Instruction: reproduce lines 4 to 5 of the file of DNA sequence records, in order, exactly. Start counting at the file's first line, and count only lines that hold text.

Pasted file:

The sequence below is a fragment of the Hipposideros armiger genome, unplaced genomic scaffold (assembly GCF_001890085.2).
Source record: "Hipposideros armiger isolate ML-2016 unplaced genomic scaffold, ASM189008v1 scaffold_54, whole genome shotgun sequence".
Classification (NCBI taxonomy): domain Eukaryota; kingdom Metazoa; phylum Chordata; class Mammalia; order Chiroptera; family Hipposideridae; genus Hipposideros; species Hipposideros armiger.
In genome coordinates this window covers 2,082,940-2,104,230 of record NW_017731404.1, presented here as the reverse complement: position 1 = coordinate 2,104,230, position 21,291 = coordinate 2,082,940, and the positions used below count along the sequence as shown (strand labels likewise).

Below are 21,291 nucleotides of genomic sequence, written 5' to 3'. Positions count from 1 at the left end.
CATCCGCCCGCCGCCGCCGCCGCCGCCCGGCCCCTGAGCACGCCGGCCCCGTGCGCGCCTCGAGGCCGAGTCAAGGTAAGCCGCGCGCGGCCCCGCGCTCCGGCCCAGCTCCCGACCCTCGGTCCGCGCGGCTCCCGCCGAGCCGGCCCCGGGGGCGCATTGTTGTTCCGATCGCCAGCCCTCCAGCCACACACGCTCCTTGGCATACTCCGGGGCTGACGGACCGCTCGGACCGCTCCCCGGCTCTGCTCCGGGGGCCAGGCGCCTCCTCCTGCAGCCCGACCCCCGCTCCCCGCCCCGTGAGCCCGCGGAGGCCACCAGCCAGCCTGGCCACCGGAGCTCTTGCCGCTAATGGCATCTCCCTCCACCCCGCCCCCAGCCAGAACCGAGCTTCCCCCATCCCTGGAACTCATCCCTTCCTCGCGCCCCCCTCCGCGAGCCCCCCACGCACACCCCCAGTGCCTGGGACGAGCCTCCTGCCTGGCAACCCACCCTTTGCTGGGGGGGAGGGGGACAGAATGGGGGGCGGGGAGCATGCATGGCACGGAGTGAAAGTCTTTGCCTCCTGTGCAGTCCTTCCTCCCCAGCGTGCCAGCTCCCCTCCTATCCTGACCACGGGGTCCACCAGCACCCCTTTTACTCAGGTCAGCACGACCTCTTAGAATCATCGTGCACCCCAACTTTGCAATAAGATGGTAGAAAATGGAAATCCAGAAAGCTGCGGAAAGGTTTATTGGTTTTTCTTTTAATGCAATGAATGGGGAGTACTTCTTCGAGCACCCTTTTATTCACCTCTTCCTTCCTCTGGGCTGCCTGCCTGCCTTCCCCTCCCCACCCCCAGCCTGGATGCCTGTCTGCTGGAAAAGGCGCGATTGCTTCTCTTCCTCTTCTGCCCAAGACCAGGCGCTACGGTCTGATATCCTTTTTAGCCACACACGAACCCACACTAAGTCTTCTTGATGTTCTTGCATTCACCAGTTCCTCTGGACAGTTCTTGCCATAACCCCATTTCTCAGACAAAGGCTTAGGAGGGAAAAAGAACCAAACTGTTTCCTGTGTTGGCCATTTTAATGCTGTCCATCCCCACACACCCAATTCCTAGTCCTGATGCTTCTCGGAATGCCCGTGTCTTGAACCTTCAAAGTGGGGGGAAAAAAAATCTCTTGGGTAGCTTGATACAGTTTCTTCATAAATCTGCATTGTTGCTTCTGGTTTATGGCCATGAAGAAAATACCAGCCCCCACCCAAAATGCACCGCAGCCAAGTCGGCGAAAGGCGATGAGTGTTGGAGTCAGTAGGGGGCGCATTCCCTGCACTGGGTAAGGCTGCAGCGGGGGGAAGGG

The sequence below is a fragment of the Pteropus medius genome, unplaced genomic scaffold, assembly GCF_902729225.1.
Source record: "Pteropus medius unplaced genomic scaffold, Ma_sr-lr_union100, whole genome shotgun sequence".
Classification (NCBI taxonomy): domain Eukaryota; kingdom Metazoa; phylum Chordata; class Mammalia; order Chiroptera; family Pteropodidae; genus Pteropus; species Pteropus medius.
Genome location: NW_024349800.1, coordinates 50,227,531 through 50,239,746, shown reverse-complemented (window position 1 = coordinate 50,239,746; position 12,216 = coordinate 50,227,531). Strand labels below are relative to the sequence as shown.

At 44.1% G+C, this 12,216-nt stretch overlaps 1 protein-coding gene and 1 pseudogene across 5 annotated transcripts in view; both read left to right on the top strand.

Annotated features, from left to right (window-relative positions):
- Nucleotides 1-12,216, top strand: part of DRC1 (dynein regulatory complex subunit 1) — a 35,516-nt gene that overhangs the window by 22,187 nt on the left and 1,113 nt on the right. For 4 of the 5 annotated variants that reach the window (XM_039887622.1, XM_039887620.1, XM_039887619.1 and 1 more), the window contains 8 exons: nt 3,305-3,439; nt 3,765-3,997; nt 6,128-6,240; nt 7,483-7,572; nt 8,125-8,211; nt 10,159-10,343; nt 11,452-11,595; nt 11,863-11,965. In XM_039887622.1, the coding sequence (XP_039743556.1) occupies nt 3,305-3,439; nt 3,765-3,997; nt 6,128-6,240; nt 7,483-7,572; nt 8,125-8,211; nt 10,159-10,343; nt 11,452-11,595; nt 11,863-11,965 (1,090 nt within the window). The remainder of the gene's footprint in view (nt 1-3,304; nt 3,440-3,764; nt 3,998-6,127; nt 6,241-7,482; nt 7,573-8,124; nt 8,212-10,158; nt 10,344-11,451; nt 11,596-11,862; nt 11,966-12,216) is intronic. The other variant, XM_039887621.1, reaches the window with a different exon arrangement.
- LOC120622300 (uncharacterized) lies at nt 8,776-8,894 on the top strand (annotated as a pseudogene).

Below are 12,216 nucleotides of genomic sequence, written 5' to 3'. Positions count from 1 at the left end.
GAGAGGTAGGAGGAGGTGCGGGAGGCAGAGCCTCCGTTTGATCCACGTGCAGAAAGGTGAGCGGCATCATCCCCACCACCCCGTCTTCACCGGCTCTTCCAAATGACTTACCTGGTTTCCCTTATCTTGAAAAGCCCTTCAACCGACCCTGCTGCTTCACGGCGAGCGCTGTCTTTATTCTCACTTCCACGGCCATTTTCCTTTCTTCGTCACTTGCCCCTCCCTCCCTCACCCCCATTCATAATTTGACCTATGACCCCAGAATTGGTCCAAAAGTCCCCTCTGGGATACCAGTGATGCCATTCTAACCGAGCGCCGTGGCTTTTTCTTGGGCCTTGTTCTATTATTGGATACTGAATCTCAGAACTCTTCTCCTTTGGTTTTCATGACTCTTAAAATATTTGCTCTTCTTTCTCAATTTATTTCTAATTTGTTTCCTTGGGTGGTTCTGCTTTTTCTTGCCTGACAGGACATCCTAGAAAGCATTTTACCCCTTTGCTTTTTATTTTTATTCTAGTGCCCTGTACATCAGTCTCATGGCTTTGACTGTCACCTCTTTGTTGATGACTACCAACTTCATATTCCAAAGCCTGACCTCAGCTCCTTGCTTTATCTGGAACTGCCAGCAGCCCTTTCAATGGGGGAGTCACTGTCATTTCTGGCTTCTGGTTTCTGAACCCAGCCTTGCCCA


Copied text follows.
In genome coordinates this window covers 2,082,940-2,104,230 of record NW_017731404.1, presented here as the reverse complement: position 1 = coordinate 2,104,230, position 21,291 = coordinate 2,082,940, and the positions used below count along the sequence as shown (strand labels likewise).

Below are 21,291 nucleotides of genomic sequence, written 5' to 3'. Positions count from 1 at the left end.